I had to look again, just because I wasn’t quite sure what I was reading the first time. I slowly eyed the line of all caps to the right of the figure.
“DOJ POKER STARS POKERPAY01 ******* 061214.”
No. Really? I guess it’s true. At long last, I have cashed out from Full Tilt Poker.
My first thought was to compare the three years and almost two months it took to recover those funds to the couple of weeks it took to get what I had over at PokerStars. (I had jumped ship from both Absolute Poker and UltimateBet way, way, way before in late 2007 when the first insider cheating scandal at AP broke.)
That wasn’t too revealing of a comparison, though. One event was more or less a pleasant surprise. The other was delayed to such unreasonable lengths and buried under so many inconsequential subplots, false leads, long-smoldering outrage, and abject resignation that it hardly seemed like they belonged to the same category. Besides, it took too much mental work even to remember the earlier one, let alone view it in terms of the latter one.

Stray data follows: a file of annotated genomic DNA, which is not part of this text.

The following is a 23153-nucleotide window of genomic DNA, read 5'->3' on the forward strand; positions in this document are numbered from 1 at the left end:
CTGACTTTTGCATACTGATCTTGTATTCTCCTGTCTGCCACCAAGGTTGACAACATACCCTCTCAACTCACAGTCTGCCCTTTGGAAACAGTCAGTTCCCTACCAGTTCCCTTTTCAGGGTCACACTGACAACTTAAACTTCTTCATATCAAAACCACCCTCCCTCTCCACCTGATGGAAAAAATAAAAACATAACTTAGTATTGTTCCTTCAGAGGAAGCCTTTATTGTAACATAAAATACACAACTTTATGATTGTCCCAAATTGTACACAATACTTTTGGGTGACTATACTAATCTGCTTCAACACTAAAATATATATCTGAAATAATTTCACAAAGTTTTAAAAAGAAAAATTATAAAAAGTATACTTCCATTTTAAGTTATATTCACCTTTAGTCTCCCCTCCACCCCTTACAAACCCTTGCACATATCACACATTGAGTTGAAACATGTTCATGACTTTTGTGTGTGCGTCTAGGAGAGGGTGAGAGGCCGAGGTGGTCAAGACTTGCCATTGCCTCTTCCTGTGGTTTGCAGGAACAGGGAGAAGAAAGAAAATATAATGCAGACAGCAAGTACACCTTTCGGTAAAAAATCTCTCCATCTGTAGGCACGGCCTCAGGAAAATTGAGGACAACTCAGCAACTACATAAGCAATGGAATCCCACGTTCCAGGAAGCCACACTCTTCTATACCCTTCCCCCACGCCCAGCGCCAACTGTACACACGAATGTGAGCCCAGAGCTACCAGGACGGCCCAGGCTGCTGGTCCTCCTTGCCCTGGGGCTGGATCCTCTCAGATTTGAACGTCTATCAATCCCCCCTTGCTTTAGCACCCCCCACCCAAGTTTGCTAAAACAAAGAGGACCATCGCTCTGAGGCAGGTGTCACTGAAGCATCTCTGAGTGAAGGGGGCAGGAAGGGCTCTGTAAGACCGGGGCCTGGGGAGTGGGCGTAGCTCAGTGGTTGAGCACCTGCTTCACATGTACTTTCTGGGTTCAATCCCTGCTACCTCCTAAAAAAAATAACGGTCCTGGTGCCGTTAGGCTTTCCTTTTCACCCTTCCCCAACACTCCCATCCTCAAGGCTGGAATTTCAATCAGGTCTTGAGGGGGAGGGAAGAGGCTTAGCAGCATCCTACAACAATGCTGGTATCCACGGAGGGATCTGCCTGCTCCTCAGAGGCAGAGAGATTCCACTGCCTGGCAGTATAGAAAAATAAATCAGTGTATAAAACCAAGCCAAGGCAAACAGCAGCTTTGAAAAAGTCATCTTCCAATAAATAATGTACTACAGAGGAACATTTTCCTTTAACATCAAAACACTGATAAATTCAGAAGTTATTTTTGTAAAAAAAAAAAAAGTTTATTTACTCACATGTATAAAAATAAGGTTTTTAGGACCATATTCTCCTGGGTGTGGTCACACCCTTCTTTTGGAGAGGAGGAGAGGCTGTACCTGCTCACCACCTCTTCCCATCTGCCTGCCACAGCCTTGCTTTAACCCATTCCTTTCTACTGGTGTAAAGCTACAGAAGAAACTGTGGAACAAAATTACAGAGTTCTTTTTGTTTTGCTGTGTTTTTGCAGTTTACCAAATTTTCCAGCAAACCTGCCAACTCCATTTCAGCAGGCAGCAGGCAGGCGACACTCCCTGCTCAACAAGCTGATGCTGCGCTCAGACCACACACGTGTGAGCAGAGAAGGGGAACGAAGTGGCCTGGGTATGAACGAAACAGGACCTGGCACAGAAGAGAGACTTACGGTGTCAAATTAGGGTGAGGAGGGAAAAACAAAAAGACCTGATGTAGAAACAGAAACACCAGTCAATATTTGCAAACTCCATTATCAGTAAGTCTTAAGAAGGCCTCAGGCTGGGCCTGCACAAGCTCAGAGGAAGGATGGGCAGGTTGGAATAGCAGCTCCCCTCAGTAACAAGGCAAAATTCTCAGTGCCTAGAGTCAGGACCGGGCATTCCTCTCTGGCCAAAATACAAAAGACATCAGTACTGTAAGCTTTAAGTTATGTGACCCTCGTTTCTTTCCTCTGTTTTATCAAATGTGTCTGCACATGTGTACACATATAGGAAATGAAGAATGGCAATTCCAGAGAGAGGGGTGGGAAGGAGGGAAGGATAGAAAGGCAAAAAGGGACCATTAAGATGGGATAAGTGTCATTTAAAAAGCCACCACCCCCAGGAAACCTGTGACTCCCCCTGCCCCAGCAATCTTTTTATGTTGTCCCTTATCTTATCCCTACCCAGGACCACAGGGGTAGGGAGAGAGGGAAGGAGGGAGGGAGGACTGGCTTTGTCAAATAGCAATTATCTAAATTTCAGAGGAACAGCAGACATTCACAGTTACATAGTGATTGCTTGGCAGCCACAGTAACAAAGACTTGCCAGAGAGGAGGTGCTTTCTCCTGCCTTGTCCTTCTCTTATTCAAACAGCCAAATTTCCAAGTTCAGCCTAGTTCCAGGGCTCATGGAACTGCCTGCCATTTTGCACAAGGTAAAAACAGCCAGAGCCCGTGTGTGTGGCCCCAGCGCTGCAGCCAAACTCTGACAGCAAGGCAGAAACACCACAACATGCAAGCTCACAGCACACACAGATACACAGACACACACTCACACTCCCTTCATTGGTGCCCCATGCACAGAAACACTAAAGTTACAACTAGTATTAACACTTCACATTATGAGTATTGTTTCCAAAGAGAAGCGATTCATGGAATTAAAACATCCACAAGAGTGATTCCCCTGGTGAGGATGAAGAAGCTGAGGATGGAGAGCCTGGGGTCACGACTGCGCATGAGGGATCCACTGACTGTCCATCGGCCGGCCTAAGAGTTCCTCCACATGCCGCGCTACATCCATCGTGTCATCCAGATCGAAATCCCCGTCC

So I thought further about it. Was it more like getting some kind of surprise discount after having already paid for something? Receiving unexpected tax refund for overpayment? Winning a raffle when I hadn’t realized someone else had dropped my name in the hat?
Or how about being pushed a pot unexpectedly after getting my river bluff called, then finding out I had the best hand after all?
Nah, I thought. More like the faintest of echoes, like a letter reminding you of something you used to do -- a camp you once visited, a vacation from long ago -- something meaningful once upon a time, but that you haven’t thought about for a long, long time.
Then I just stopped thinking about it altogether. Just like I’d gradually stopped thinking about the old Full Tilt Poker, too.
Good luck to everyone else getting theirs.